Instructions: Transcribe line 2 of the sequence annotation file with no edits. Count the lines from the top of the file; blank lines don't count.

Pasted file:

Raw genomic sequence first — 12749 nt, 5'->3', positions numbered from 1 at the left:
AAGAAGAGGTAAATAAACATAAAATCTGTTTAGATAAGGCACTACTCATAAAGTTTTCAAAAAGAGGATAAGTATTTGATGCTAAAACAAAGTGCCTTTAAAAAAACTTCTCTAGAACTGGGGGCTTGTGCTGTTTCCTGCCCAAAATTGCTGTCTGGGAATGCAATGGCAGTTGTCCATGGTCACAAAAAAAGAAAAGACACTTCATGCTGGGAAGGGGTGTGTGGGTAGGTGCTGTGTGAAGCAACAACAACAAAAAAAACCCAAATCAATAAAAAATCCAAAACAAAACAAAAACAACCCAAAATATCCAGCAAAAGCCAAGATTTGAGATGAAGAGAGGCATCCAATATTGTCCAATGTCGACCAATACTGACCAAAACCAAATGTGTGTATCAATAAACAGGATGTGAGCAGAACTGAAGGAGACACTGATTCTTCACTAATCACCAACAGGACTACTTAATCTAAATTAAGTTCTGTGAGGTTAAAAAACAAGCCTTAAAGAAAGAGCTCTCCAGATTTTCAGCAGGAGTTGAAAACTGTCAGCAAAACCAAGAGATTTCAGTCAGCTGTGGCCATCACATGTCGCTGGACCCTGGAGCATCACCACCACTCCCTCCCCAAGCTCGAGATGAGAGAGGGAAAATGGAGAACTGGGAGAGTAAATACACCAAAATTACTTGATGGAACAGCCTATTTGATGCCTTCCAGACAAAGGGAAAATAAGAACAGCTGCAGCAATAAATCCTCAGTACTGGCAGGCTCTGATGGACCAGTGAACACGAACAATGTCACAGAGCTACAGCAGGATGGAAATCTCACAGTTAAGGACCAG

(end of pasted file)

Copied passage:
AAGAAGAGGTAAATAAACATAAAATCTGTTTAGATAAGGCACTACTCATAAAGTTTTCAAAAAGAGGATAAGTATTTGATGCTAAAACAAAGTGCCTTTAAAAAAACTTCTCTAGAACTGGGGGCTTGTGCTGTTTCCTGCCCAAAATTGCTGTCTGGGAATGCAATGGCAGTTGTCCATGGTCACAAAAAAAGAAAAGACACTTCATGCTGGGAAGGGGTGTGTGGGTAGGTGCTGTGTGAAGCAACAACAACAAAAAAAACCCAAATCAATAAAAAATCCAAAACAAAACAAAAACAACCCAAAATATCCAGCAAAAGCCAAGATTTGAGATGAAGAGAGGCATCCAATATTGTCCAATGTCGACCAATACTGACCAAAACCAAATGTGTGTATCAATAAACAGGATGTGAGCAGAACTGAAGGAGACACTGATTCTTCACTAATCACCAACAGGACTACTTAATCTAAATTAAGTTCTGTGAGGTTAAAAAACAAGCCTTAAAGAAAGAGCTCTCCAGATTTTCAGCAGGAGTTGAAAACTGTCAGCAAAACCAAGAGATTTCAGTCAGCTGTGGCCATCACATGTCGCTGGACCCTGGAGCATCACCACCACTCCCTCCCCAAGCTCGAGATGAGAGAGGGAAAATGGAGAACTGGGAGAGTAAATACACCAAAATTACTTGATGGAACAGCCTATTTGATGCCTTCCAGACAAAGGGAAAATAAGAACAGCTGCAGCAATAAATCCTCAGTACTGGCAGGCTCTGATGGACCAGTGAACACGAACAATGTCACAGAGCTACAGCAGGATGGAAATCTCACAGTTAAGGACCAG